At the end of May, I had the opportunity to speak at the NACAAP Annual Conference in Denver. In one of my sessions, I spoke on how leaders can add value to customers, coworkers, and their communities. Part of what I shared was based upon John Maxwell’s writing. Here’s a snippet of what I shared…
Remember, our work is not about quotas or reports. Our work is about PEOPLE.
We tend to focus our work on data, reports, spreadsheets, etc. When we do this, we miss the most important part of our day – the people around us.
So we need to intentionally value others. How do we do that?
For me, one of the most effective ways to value others is to intentionally verbalize my appreciation of them and speak potential into them.
I have observed leaders are sometimes hesitant to verbally value their team members. In fact, years ago I had a boss tell me, “I won’t tell you that you did a good job. Want to know why? Because if I do that, you won’t try any more.” This person knew nothing about me or people. Regardless of your position, we all like to hear “job well done” from time to time. It does motivate people.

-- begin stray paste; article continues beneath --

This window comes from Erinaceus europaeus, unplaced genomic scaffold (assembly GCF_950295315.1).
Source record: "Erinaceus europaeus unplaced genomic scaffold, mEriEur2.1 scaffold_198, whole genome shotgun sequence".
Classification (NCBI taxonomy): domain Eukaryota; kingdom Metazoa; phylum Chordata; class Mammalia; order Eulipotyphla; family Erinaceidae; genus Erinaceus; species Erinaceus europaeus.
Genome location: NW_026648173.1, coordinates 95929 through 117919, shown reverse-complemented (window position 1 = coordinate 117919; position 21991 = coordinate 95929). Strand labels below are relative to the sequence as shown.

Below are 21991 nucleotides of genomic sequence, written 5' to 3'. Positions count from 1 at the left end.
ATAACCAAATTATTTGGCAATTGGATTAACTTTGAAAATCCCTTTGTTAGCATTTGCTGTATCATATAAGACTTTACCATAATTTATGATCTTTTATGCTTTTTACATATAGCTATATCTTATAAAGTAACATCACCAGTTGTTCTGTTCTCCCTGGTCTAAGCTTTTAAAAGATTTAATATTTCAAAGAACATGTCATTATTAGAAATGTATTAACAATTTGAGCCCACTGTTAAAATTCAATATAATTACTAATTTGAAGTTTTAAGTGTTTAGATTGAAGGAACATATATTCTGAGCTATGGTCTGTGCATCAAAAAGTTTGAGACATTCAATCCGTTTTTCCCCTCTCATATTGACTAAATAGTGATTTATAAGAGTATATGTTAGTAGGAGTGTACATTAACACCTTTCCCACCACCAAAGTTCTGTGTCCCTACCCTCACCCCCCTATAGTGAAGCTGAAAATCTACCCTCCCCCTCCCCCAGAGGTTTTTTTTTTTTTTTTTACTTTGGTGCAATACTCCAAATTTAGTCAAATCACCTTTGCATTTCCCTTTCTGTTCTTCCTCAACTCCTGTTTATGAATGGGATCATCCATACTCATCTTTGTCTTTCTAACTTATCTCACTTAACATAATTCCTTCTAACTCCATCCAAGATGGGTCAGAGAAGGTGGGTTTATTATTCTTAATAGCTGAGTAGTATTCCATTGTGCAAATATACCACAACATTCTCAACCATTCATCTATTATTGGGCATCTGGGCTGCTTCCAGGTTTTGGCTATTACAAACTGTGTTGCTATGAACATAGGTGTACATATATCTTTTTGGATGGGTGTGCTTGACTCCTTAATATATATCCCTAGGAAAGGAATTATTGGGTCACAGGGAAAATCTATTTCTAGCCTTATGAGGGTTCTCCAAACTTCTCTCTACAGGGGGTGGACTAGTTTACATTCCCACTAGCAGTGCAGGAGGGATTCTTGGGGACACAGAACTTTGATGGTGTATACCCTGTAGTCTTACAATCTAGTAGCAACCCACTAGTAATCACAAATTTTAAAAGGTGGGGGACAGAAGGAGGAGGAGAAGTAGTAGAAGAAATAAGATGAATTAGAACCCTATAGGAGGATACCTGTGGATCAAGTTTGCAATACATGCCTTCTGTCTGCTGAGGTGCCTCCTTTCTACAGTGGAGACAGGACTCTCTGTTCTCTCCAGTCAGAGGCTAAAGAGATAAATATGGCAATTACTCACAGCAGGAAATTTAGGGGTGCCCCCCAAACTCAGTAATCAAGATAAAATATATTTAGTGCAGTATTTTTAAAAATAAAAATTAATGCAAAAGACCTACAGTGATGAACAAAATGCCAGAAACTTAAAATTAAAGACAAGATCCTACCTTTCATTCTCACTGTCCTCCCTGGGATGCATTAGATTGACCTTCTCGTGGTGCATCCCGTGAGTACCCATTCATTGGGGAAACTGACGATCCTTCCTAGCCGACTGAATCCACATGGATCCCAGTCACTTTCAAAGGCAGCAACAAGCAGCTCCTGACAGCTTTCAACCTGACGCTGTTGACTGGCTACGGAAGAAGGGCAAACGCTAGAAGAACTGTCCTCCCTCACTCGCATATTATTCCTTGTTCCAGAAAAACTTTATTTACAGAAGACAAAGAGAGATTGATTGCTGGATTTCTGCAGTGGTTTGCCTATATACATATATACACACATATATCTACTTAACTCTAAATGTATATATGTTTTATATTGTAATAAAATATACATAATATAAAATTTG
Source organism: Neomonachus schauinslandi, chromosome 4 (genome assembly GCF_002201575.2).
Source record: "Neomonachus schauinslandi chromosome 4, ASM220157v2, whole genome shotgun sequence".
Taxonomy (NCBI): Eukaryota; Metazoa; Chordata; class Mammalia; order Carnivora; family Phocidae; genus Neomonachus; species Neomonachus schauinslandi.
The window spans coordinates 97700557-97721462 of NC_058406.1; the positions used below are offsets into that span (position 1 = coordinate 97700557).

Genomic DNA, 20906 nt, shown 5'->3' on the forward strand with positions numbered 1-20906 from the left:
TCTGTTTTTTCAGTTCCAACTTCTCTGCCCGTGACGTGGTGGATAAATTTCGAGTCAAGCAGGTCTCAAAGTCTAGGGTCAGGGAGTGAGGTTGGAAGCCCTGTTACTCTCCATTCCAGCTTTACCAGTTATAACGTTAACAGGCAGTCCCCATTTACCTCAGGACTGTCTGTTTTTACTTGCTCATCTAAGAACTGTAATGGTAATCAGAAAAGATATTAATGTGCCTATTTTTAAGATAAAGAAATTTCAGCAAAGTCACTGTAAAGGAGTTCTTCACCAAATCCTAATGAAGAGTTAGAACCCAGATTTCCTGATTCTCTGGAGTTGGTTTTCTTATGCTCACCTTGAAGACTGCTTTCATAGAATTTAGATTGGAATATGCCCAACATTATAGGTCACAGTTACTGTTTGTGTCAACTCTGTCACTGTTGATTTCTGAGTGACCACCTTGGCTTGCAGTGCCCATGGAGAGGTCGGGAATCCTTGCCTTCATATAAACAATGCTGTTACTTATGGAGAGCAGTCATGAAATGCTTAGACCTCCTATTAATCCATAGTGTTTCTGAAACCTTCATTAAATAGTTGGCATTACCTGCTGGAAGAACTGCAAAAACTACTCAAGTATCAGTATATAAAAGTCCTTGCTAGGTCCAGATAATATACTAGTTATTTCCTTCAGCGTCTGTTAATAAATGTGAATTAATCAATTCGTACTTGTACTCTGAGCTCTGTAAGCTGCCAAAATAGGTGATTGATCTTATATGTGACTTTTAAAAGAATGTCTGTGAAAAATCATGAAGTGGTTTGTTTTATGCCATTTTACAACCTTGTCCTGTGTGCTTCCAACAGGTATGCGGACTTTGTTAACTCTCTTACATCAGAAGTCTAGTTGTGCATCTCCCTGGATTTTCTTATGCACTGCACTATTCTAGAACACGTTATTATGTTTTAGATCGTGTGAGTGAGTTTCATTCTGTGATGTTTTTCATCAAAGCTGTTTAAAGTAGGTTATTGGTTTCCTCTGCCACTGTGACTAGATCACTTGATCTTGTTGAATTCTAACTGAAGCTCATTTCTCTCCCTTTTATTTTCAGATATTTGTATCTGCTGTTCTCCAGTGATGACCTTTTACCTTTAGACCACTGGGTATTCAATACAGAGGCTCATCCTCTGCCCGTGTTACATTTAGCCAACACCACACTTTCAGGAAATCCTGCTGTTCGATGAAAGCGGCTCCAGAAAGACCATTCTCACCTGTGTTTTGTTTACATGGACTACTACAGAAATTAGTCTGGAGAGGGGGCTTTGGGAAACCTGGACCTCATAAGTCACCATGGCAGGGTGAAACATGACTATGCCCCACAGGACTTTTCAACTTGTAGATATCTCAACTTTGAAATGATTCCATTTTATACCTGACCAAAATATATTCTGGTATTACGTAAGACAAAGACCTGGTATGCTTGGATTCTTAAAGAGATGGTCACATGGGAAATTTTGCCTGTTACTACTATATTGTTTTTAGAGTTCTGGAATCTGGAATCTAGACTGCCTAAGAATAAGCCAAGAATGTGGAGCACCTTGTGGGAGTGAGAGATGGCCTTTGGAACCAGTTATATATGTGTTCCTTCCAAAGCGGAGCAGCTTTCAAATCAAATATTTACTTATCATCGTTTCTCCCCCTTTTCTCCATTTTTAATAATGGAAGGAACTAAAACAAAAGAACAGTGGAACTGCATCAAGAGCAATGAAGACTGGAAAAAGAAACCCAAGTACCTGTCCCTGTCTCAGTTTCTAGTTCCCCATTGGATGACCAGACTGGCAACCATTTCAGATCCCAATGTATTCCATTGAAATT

I have been pushing myself to make the time to look a team member in the eyes and tell them “thank you” for their efforts. I’m working harder at verbally giving them kudos. I’ve also been intentionally speaking potential into others (i.e. sharing my vision of where I see them growing and ways I will help them get to their goals).
Last week, I gave a leadership book to an emerging leader and challenged them to read it. I’ve offered that after each section, I would take him to lunch to discuss what he’s been learning. Intentional. Purposeful. Direct.
I’ve had leaders in my life who have done this. An independent grocery store chain owner did this for me almost 30 years ago. “As I watch you work, I’m convinced there’s nothing you can’t do if you set you mind to it.” Those words were (and still are) gold to me.
The founder of an international music organization taught me that anything is possible. Don’t accept “no” as the final answer – there is always a way to make something happen. These words helped me maneuver through tough situations in Indonesia and in Communist-controlled Estonia (25+ years ago). I apply this mindset in my life today.
I speak potential into my own son during baseball season. I’ve seen my own words become reality to him. I hope he holds on to these words.
There is no down-side in speaking value and potential into another human being. But we miss out on changing someone’s life when we withhold empowering, encouraging words.
Today, speak value to someone else. Speak their potential. It will change them. It will change your team, your company, your community.
Leaders truly value others – and it is intentional.